Are Your Employees Truly Engaged?
By Brad Crowson | May 17, 2022
Global surveys indicate that many people are unhappy at work. In fact, it’s been estimated that over 70% of the workforce consists of passive job seekers. These people are not actively looking to leave their current jobs but would consider a move if something better were to come along.
This should be alarming news for the business community considering that the acquisition and retention of talent is critical for an organization’s success.
Why does the evidence suggest that employees are more distracted and less engaged than ever? The internet, social media, even our cell phones… Sure, we’re bombarded daily by distractions at work. However, is that why employees are not fully engaged in a meaningful way?
What can well-run, successful companies do to combat this critical problem? Obviously, organizations must recognize they have a problem and be committed to fixing it. Then, important questions should be asked and answered.
First, does an organization’s leadership truly understand what its employees want from their jobs? Second, does an organization have the right people in leadership positions to move the needle on employee engagement? Face it, businesses often live and die based on the answers to these questions. Unquestionably, organizational success is directly linked to employee engagement and productivity. Why then are so many employees unhappy in their current jobs and willing to move on given the right opportunity?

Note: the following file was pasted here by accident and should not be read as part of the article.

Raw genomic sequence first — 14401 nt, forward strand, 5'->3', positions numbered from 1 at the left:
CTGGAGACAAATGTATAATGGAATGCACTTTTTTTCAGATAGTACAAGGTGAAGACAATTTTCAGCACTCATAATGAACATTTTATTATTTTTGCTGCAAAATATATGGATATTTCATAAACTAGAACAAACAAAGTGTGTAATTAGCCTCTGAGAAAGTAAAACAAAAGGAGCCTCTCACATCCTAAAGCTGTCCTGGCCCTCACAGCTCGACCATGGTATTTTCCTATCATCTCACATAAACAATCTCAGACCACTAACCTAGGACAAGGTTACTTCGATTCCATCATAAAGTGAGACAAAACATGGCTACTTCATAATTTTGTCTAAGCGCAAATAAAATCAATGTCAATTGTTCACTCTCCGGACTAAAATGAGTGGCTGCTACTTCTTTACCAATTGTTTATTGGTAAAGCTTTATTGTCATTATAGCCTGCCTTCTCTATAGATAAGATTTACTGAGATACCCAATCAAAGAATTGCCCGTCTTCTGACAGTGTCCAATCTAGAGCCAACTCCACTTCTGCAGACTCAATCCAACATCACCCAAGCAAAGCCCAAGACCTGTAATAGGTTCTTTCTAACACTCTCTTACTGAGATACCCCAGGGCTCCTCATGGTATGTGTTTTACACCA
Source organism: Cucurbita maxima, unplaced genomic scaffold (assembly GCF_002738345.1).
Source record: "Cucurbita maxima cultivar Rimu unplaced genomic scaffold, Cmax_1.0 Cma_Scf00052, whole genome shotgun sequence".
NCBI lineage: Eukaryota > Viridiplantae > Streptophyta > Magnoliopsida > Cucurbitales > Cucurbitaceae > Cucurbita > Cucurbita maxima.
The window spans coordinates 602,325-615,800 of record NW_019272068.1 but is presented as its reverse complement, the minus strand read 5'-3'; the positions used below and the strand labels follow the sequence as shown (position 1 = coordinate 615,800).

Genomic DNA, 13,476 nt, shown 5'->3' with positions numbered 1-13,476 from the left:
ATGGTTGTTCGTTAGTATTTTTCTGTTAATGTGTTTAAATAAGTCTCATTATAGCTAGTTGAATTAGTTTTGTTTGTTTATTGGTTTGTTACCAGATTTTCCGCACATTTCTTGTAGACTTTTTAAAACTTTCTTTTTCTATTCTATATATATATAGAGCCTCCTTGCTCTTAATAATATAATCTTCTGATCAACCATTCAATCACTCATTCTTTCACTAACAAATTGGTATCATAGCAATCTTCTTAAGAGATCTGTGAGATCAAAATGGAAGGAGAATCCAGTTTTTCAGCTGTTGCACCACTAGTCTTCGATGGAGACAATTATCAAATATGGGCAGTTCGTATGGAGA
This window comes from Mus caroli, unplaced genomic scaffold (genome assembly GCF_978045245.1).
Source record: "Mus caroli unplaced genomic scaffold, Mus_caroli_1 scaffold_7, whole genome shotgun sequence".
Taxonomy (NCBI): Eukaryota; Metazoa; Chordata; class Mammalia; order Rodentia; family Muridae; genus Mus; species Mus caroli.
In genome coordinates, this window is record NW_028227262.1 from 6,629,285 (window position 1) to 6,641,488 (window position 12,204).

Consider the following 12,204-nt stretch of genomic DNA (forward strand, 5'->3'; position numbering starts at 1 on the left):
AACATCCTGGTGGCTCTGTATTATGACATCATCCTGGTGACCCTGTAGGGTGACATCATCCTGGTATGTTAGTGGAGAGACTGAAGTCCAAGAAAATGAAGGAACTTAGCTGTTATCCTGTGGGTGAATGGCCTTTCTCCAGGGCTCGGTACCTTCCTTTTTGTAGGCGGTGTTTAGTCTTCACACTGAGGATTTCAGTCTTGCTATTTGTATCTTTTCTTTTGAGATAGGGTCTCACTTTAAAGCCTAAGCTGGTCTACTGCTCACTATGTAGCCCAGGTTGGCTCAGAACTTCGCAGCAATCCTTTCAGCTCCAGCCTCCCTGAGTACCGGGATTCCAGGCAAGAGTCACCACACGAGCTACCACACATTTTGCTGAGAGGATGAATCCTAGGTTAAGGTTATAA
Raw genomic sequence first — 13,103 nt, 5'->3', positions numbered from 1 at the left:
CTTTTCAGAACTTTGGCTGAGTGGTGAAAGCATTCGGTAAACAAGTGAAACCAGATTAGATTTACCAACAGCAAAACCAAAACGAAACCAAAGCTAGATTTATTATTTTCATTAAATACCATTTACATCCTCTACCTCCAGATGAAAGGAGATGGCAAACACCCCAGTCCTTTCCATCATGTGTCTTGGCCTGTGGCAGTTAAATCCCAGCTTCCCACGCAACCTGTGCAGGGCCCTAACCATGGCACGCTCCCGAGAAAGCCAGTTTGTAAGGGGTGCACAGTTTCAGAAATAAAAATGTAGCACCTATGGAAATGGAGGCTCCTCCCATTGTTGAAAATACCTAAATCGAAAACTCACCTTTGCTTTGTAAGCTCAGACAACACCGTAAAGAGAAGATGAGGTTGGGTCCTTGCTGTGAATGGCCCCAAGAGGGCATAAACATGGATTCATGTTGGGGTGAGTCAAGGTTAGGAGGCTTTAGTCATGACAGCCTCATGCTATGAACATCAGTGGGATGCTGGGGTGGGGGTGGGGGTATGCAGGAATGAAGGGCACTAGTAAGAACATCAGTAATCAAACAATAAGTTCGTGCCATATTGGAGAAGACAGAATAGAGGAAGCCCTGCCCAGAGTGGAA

LET’S LOOK AT CORPORATE CULTURE
Is the culture in your company highly political in nature where making a decision becomes incredibly inefficient? Do the decisionmakers in your company look to blame others when things go wrong? Is leadership overly concerned with taking credit when things go right? What about fear of conflict? Are people afraid to bring issues to the boss for fear of reprisals? These are all incredibly harmful to an organization’s overall productivity and employee morale.
It’s important for managers to understand that each employee is an individual with unique motivations and values.
Does management take the time to learn what makes their people tick? They should understand that employees have a need to build relationships within the workplace, and it’s important to create a culture that fosters these positive relationships.
Leaders should certainly understand that people want to be successful in what they do. Therefore, it’s management’s responsibility to ensure that their key employees are offered a clear career path and encouraged to “sharpen their saw” as they grow with the company. That said, it’s clear that many companies need to do a better job of identifying and selecting talent for leadership positions.
Quite often the best leaders are those that are modest, self-aware, and have a high degree of emotional intelligence. They allow their teams to share the credit for the organization’s successes. They are honest and work hard to keep the lines of communication open. These leaders are open to ideas that come from their teams and give thoughtful consideration to those ideas.
To succeed in a highly competitive business environment, it’s crucial that organizations work diligently to make certain that their employees feel heard and valued as individuals contributing to the overall team’s success.
About the Author
Born in Albuquerque and raised in Lubbock, Texas, Brad returned to New Mexico in 1994 and has held a variety of positions throughout his career including Restaurant/Hotel management with Hyatt Regency hotels, Sales and Marketing in both the industrial and healthcare sectors, and in Real Estate sales and investments. He holds his undergraduate degree from Texas Tech University and an MBA from the Anderson School of Management at the University of New Mexico.